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Organizers in Idaho Are Readying for an Abortion Rights Ballot Initiative

Polling in Idaho shows that an abortion rights initiative could potentially be successful.

Ashley Ralston and Keri Taylor protest in support of abortion rights on August 25, 2022 in Idaho Falls, Idaho, following the state's trigger-law going in to effect earlier that month.

Following Idaho lawmakers’ failure to revise the state’s abortion ban, a group of Idaho residents is exploring the possibility of putting a ballot initiative before voters to allow them to decide on abortion rights for themselves.

Idaho’s trigger ban on abortion was automatically implemented after the Supreme Court’s 2022 decision to overturn abortion rights protections across the country. The law bans abortion at every stage of pregnancy, with exceptions only in cases of rape or incest — which must be documented to law enforcement — or in cases where a person’s life is at risk due to their pregnancy.

Abortion providers in the state can be punished with a prison sentence of two to five years. They can also be sued for financial penalties by family members of the person who received the abortion.

After Idaho residents sued to get the law overturned, an appellate court placed an injunction on enforcing it. However, the U.S. Supreme Court temporarily lifted that injunction, and next week will decide whether it should be permanently lifted, pending the outcome of the case in the lower courts.

With the state legislature failing to take action, some residents in the state have formed an organization called Idahoans United for Women and Families in hopes of overturning the statute. The group is reportedly looking into the possibility of a petition drive to place an abortion rights ballot before voters — an action that many states’ residents elsewhere in the U.S. have done to successfully change abortion laws in their jurisdictions.

Unlike those states, however, Idaho’s resident-led ballot initiative only has the force of statutory law, not a constitutional amendment. This means that, even if the effort was successful, the state legislature could simply pass a new law if it disagreed with the terms of the ballot initiative.

Other issues abound for organizers of the pro-abortion proposal. With other abortion statutes still on the books in Idaho, it’s unclear whether an abortion initiative could, on its own, restore abortion rights to Idahoans. Rules on the ballot initiative also require it to be submitted 18 months prior to an upcoming election, meaning that the initiative might not appear before voters until 2026 at its earliest.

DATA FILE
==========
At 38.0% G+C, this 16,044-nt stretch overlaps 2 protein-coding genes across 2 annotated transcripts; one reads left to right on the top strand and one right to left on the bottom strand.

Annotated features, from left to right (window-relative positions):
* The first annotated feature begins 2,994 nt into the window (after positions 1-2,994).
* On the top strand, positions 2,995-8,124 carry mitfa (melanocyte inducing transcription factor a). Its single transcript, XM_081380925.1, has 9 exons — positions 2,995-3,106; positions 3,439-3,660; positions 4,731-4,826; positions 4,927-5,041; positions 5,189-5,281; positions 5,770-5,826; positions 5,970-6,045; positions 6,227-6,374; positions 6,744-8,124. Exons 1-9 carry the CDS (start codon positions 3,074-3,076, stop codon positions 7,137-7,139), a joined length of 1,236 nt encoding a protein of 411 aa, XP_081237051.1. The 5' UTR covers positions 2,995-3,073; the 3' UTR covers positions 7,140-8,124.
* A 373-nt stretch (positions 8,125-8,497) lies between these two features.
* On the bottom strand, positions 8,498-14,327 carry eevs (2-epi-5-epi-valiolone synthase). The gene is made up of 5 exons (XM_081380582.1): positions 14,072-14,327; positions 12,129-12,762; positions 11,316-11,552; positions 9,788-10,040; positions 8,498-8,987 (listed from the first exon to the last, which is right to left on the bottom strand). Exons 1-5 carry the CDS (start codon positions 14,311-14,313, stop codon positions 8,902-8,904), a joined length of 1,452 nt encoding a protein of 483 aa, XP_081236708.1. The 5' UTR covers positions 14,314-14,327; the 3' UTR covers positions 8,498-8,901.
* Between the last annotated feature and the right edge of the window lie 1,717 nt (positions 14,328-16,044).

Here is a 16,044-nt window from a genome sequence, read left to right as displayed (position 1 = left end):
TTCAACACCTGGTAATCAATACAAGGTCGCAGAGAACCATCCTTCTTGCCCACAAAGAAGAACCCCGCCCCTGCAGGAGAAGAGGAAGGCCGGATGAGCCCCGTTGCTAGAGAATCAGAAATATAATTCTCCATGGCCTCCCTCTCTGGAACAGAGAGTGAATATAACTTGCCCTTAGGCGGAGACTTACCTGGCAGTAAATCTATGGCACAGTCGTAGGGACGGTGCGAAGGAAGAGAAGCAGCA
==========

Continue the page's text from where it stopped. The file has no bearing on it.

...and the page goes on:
The state attorney general — currently anti-abortion Republican Raúl Labrador — also has to certify the language of any ballot initiative proposal before a signature drive can begin. That could create a legal situation similar to one in Florida, when that state’s attorney general attempted to block an abortion rights ballot proposal last year.

Still, the effort to start a ballot initiative, and its possibility of success, would demonstrate that abortion rights are popular even in one of the most conservative states in the nation.

Polling shows that most Idaho residents are unhappy with the current abortion law. According to a survey published earlier this year by Boise State University’s Idaho Policy Institute and School of Public Service, 58 percent of residents want the abortion law changed, while only 33 percent want it to remain intact. Of those who wanted to see the current law altered, voters were split on whether it should merely allow for additional exceptions (such as to protect the health of the pregnant person or in cases where pregnancies are non-viable) or allow abortion up to and/or beyond fetal viability (generally regarded as around 22-25 weeks of pregnancy).

Idahoans United for Women and Families members are optimistic that they could be successful in passing a law through the initiative process.

“In the absence of a remedy, we are moving full steam ahead,” said the group’s spokesperson Melanie Folwell.

Other members of the group say that organizing the ballot proposal will showcase that abortion rights are more popular in the state than some might perceive.
“The environment of it being very black and white — you’re either pro-life or pro-choice — I just think that’s a false narrative that we’ve been presented with for so long,” said Summer Jackman, a lifelong Idahoan and a board member of the group. “I hate that we can’t talk about it with more compassion, empathy, science and common sense without the fear of having it be one way or the other.”